I decided to modify some aerobic dance things we do for warmup sometimes. There's hand clapping, arm waving, a few simple foot movements and LOUD singing: something like a pentecostal tent meeting. My PE students love it, but applying it to an all-age group was a daunting task.
There was much resistance from various factors: students who thought it was dumb and subsequently skipped school (not mentioning any names, Joe), staff members and board members, some of whom thought it was a waste of educational time, serious questions about whther or not the kindergartners would make it back to school in time for lunch and others ( myself initially included!) who didn't believe we could assemble 500 people in one place at one time for one activity. Then, the weather forecast wasn't the best. It was a recipe for disaster, but my philosophy is that if a task isn't a challenge, it's not as much fun. The elementary teachers had worked on the activity a bit with their kids, and every comment I heard from them was was the day.
The day dawned with some dark clouds on the horizon which gave way to beautiful Simpson-like skies and sunshine. All the groups arrived more or less on time, the PA system worked (thanks to Terry Q.)and Kathy had organized the whole thing wonderfully. That left my part. Since the Jumbotron at Perry Field was inoperative, I was perched atop the press box with my Madonna wireless microphone ready to lead the troops in a rock and roll fitness revival. Actually, standing there, I felt somewhat like the Pope though not as conservative.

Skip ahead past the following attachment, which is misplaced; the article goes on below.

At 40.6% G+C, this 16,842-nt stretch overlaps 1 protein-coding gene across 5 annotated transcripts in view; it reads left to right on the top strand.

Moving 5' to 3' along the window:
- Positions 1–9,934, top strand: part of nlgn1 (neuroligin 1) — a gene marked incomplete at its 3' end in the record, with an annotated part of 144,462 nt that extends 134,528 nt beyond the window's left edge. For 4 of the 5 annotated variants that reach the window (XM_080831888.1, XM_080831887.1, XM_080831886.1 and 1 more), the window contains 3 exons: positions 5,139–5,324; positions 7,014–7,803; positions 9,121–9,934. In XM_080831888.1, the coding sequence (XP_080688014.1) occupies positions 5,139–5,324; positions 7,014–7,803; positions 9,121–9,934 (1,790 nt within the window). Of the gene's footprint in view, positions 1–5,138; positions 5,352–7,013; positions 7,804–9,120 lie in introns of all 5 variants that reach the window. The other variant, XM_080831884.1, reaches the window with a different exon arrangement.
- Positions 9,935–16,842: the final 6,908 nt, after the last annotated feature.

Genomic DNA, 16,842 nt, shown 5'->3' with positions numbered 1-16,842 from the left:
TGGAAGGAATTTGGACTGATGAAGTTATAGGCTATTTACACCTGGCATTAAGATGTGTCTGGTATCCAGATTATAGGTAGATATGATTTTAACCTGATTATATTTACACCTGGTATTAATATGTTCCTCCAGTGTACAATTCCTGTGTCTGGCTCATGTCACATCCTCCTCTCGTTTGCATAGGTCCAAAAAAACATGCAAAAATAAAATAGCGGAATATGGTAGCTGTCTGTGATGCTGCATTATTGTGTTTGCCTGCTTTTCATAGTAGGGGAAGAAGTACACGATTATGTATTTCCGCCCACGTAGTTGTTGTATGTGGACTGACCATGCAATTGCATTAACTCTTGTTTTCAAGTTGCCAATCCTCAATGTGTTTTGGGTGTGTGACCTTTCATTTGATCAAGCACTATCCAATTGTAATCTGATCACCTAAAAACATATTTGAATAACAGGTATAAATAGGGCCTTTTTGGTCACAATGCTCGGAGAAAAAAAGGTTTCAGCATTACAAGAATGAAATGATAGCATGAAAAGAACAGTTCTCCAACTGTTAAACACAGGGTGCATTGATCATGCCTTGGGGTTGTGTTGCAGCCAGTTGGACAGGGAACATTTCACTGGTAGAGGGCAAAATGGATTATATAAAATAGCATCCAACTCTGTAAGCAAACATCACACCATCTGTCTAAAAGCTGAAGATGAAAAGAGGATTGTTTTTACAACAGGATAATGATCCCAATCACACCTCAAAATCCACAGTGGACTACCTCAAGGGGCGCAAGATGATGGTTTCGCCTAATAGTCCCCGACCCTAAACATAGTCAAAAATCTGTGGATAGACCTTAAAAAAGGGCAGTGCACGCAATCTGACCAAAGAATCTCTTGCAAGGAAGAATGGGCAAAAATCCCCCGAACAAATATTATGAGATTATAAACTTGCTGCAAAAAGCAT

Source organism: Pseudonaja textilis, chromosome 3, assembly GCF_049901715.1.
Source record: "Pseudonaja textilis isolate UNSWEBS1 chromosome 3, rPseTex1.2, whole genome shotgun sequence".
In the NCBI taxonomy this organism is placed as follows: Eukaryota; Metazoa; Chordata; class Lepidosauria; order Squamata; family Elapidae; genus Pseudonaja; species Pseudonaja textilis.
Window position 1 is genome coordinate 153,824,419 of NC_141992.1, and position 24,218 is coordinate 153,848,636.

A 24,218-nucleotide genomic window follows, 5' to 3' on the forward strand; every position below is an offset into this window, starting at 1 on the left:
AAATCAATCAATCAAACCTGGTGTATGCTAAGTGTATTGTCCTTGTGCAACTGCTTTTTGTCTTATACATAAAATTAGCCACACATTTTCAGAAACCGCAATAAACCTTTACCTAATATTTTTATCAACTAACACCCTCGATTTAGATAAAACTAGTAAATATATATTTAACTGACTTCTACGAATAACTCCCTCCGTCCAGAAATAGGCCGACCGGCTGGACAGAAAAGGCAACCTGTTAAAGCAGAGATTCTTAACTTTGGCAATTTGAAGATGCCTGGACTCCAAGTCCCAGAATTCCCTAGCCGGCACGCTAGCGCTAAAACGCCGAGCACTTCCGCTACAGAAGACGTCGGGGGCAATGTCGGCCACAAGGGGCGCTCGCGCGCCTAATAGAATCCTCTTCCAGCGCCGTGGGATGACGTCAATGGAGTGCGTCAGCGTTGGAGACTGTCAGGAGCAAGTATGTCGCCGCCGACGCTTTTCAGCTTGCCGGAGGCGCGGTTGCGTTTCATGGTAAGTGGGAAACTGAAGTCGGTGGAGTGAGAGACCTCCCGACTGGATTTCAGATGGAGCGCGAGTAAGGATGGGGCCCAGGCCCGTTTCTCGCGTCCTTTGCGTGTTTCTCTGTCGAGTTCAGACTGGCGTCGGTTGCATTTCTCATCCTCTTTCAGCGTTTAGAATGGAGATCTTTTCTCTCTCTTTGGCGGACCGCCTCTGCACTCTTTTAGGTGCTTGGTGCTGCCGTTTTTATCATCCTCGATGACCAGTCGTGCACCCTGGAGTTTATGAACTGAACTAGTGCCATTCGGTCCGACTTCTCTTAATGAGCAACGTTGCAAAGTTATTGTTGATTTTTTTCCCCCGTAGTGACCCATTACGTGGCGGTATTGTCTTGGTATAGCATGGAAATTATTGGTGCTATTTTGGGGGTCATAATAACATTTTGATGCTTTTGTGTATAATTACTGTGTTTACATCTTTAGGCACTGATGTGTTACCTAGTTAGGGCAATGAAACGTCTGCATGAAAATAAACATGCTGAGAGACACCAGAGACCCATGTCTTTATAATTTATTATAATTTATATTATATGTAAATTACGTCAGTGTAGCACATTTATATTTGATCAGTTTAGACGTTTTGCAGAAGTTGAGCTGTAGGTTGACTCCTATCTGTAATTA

The singing, dancing and arm waving was amazing to see. Teachers were shaking their groove thing, students even volunteered to lead the large group, and my students mixed with little kids to help out. I must admit, that 30-minute period was among the most moving I have ever had in education. I was so into the activity that I didn't realize I had whacked my hand on a railing and was bleeding all over the place. Adrenaline is a wonderful thing.
So, just when I begin to have doubts about our school situation, an activity like this provides enough joy to carry me all the way through to summer. And the name of the place is " I Like It Like That!"